By filing for office, Sarina Otaibi knew that she was committing to serve the community in a thankless job that would inevitably open her up to public scrutiny. She just wasn't expecting it so soon.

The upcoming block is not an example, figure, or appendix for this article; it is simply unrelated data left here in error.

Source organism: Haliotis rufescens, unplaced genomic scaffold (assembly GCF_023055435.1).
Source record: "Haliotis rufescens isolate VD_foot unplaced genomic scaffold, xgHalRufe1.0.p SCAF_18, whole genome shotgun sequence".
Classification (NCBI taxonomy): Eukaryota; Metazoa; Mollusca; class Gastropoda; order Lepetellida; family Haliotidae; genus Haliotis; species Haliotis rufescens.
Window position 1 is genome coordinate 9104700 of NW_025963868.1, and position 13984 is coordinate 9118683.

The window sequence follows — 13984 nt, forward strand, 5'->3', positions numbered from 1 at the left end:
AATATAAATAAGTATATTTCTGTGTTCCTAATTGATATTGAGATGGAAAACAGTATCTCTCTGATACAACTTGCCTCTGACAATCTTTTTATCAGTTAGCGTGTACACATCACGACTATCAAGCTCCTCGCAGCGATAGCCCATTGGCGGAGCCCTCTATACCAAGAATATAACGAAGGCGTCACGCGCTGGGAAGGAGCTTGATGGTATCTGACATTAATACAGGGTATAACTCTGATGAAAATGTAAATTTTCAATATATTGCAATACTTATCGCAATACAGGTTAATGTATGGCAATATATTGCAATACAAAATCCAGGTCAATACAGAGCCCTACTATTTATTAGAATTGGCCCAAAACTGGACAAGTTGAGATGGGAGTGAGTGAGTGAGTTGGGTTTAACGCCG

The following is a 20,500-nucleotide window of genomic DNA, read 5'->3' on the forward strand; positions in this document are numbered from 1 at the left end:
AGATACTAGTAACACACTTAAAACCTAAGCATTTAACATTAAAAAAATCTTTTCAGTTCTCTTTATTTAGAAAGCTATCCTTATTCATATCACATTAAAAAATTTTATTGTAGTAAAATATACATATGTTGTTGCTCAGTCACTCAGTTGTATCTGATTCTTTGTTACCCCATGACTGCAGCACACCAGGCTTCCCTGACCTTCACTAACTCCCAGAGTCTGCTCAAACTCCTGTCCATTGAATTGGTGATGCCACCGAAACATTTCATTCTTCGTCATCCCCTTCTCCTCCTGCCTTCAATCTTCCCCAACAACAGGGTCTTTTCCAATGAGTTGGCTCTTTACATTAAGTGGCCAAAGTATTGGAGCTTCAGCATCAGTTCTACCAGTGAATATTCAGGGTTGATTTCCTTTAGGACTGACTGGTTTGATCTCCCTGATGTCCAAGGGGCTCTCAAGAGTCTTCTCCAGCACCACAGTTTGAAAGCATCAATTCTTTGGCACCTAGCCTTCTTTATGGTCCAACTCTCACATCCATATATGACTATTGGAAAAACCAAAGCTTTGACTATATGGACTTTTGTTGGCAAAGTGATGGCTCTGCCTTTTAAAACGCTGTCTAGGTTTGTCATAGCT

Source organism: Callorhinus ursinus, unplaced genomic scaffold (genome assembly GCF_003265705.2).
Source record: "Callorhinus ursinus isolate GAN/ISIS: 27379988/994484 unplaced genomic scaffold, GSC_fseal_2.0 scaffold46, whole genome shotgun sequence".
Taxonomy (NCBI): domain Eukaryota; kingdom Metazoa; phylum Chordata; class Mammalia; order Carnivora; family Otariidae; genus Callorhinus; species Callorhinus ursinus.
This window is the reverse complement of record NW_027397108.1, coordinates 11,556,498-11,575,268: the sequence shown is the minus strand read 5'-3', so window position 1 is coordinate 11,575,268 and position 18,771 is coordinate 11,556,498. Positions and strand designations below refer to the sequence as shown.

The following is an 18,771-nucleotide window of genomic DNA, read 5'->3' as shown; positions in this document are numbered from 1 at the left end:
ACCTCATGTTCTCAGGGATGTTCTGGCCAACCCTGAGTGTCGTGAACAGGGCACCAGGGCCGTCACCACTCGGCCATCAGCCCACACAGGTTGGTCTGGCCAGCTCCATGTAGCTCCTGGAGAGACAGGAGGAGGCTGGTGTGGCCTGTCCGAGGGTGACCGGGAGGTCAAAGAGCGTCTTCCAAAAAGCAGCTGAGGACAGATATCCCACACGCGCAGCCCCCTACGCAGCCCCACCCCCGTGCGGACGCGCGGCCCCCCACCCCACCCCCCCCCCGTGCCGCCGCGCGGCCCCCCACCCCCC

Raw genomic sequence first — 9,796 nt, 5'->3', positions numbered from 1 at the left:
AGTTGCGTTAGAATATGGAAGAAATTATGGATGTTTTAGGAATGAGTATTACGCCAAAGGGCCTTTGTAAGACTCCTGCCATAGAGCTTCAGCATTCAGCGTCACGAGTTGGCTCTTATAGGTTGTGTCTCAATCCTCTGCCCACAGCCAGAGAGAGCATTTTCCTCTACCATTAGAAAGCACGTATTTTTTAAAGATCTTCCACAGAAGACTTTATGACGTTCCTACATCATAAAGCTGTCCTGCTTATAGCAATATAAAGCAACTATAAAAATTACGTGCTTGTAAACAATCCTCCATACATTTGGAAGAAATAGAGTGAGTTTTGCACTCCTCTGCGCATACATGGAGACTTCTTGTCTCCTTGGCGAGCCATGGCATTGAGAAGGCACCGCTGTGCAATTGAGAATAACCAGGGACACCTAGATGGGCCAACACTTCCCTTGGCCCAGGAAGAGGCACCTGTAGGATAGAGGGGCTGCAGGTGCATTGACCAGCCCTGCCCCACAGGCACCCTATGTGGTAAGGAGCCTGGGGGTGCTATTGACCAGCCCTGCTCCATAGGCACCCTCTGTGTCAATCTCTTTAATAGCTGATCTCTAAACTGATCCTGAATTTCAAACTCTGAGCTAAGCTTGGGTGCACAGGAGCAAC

By filing for office, Sarina Otaibi knew that she was committing to serve the community in a thankless job that would inevitably open her up to public scrutiny. She just wasn't expecting it so soon. As the filing period came to an end on Tuesday, July 31, Otaibi was revealed as the lone candidate to fill the Ward - 1 council seat of west Granite Falls. Come November, though, you will not find Otaibi on the ballot because a residence, as defined by the city charter, did not at the time include her home. "I was pretty disappointed," Otaibi said upon hearing the news. "I really thought [the city] would look at the situation and be more understanding. But I understand the legalities... I know they had to deal with it and that they dealt with it the best they could. It's just definitely going to make it more difficult to run." In January of this year, the 26-year-old Otaibi moved back to Granite Falls after obtaining a degree in Historical Preservation from the University of Maryland. Anxious to put her education to use, she purchased the former church situated east of the high school with the intent of restoring the structure to serve as her residence. The hook-up of city water and sewer lines became Otaibi's first priority when she was informed by City Building Inspector Darren Haslip that she was required to be hooked-up to city water and sewer lines before she could be issued a certificate of residence. Prior to this revelation, Otaibi lived and worked at the residence without the knowledge that she was in fact breaking city law. The water and sewer had not been a pressing issue, because of a 250 gallon water tank, installed by the former congregation, sufficiently handled utility needs. In a letter sent to the city in March, Otaibi informed officials that she would work to see that her water and sewer services were connected and, in the meantime, would abide by city law by living within the home of her parents in east Granite Falls. In reality, Otaibi admits that she would spend time living at both locations –– a misdemeanor violation of the local charter that the city could pursue, according City Attorney Greg Holmstrom. Otaibi would have likely flown under the radar, if not for the attention brought about by her candidacy. Instead, councilman Bill Miller, who was aware of the utility issue, asked to make sure that the situation was legal. Having owned the property for eight months, Otaibi did not consider the idea that she was not yet considered an official resident of west Granite Falls. But alas, the legal opinion of Holmstrom indicated just that. According to a letter from Holmstrom to the city, state statue requires an individual to have maintained a residence within the district in which a candidate seeks elections for 30 days before the general election––and without a certificate of occupancy, Otaibi couldn't be considered a legal resident. "In rendering this opinion we believe that Ms. Otaibi has good intentions in wanting to serve the community and provide public service." said Holmstrom. "However, we are also mindful that if she were to be elected and participate in governing functions that might adversely affect others, or at least be challenged as adversely affecting others, there could be considerable legal complications to the City. It is with that in mind I am being cautious in rendering this opinion." Otaibi must have felt a sense of irony as she watched heavy machinery break ground and move dirt in conjunction with the hook-up of her utilities that finally got underway at her future official residence this Tuesday. She noted that the contractors have been ready to perform the work since spring, and the water and sewer lines would have been in place long ago had she not had to wait for the high school to move the home students and teachers construct and later sell as a part of a class each year. In light of all this, Otaibi says that she remains enthusiastic about the idea of serving on the city council, and still plans to try and do so this upcoming term. Though it will be more effort, Otaibi hopes to garner her seat on the council through a write-in campaign that will soon see her attempting to introduce herself to townsfolk as she moves from door-to-door.v